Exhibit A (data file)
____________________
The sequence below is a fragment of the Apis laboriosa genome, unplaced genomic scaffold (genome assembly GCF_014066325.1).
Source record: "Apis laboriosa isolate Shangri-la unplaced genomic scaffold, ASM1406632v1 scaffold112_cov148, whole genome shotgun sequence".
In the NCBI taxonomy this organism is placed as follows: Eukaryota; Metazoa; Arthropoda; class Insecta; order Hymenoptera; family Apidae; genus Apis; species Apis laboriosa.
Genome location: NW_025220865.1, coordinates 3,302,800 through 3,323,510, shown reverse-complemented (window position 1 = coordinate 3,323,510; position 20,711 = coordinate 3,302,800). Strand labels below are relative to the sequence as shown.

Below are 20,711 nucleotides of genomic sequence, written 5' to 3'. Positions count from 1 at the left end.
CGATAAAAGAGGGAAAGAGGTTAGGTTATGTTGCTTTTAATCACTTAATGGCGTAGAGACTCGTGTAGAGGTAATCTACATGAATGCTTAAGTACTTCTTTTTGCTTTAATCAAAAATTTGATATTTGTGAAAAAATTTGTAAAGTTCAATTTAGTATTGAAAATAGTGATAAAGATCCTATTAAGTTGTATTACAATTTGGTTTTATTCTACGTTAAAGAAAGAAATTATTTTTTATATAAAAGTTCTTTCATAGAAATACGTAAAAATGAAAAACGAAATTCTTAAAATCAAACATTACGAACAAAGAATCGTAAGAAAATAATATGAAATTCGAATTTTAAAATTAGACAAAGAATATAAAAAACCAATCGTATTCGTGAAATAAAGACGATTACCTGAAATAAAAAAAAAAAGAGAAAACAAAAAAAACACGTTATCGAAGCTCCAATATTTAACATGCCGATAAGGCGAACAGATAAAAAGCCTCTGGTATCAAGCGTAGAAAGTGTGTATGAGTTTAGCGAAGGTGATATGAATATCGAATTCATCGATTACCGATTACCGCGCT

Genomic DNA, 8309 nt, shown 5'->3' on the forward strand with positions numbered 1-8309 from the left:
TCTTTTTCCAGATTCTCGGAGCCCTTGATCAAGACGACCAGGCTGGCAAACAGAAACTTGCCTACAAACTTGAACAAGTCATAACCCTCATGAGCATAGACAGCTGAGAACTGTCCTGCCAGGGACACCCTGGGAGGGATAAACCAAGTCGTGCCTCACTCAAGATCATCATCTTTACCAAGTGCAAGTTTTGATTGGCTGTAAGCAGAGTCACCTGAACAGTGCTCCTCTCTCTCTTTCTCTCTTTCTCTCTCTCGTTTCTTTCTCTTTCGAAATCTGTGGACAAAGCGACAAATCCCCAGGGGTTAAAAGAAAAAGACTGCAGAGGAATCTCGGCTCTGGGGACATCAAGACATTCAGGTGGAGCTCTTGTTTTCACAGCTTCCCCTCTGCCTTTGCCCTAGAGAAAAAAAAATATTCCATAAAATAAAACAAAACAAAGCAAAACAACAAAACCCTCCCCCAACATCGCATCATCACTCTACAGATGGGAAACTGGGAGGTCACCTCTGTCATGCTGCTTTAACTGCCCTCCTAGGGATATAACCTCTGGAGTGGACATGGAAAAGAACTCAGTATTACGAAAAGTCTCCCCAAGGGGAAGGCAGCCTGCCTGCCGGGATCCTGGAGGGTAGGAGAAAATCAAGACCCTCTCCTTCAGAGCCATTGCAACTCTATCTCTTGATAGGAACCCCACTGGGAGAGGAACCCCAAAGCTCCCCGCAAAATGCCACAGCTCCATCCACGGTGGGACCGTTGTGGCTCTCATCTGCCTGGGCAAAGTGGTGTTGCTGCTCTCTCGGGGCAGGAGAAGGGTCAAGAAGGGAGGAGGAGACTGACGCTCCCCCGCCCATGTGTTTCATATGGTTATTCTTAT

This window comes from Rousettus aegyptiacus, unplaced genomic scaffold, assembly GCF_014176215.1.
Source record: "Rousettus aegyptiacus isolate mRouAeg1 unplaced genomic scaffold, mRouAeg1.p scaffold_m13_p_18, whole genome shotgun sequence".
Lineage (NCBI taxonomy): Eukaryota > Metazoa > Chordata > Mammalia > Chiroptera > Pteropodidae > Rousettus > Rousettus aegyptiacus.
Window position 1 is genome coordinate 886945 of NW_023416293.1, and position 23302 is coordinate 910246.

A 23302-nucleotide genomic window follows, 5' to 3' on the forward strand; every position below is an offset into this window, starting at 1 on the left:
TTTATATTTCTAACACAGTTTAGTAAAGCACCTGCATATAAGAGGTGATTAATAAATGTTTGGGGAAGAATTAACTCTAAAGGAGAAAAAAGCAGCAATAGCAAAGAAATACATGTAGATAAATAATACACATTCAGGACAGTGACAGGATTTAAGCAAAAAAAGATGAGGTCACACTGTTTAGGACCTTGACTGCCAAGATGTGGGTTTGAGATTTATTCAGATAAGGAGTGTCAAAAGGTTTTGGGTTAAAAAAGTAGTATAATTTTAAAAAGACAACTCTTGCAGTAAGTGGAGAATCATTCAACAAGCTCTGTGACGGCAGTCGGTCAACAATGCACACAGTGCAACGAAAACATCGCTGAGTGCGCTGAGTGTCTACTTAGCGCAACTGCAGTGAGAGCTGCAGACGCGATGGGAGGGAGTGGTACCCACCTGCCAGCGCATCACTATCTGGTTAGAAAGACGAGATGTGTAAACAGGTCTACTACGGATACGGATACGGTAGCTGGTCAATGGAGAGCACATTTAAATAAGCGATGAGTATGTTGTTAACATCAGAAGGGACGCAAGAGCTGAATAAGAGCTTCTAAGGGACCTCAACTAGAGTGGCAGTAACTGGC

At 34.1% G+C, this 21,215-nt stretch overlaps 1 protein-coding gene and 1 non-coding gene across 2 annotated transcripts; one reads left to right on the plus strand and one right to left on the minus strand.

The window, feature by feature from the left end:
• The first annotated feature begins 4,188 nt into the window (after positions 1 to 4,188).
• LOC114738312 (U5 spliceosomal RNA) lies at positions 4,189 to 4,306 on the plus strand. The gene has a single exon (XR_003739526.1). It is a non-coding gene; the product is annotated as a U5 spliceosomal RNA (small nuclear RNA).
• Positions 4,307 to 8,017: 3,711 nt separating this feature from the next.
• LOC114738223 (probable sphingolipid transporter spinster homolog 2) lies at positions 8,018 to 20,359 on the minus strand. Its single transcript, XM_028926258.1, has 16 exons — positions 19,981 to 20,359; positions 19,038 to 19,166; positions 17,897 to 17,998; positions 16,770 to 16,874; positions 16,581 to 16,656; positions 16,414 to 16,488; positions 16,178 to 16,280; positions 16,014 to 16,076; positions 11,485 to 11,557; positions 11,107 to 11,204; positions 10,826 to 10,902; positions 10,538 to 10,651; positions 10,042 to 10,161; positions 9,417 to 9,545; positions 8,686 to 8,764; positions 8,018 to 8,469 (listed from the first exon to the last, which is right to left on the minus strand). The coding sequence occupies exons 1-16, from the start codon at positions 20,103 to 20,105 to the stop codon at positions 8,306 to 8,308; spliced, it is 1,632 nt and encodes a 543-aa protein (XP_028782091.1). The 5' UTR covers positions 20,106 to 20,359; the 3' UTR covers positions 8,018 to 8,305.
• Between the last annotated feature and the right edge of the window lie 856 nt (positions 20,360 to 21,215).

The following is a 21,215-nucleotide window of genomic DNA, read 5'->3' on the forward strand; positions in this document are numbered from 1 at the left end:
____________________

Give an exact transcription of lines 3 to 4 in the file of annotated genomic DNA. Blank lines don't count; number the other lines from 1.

In the NCBI taxonomy this organism is placed as follows: Eukaryota; Metazoa; Arthropoda; class Insecta; order Hymenoptera; family Apidae; genus Apis; species Apis laboriosa.
Genome location: NW_025220865.1, coordinates 3,302,800 through 3,323,510, shown reverse-complemented (window position 1 = coordinate 3,323,510; position 20,711 = coordinate 3,302,800). Strand labels below are relative to the sequence as shown.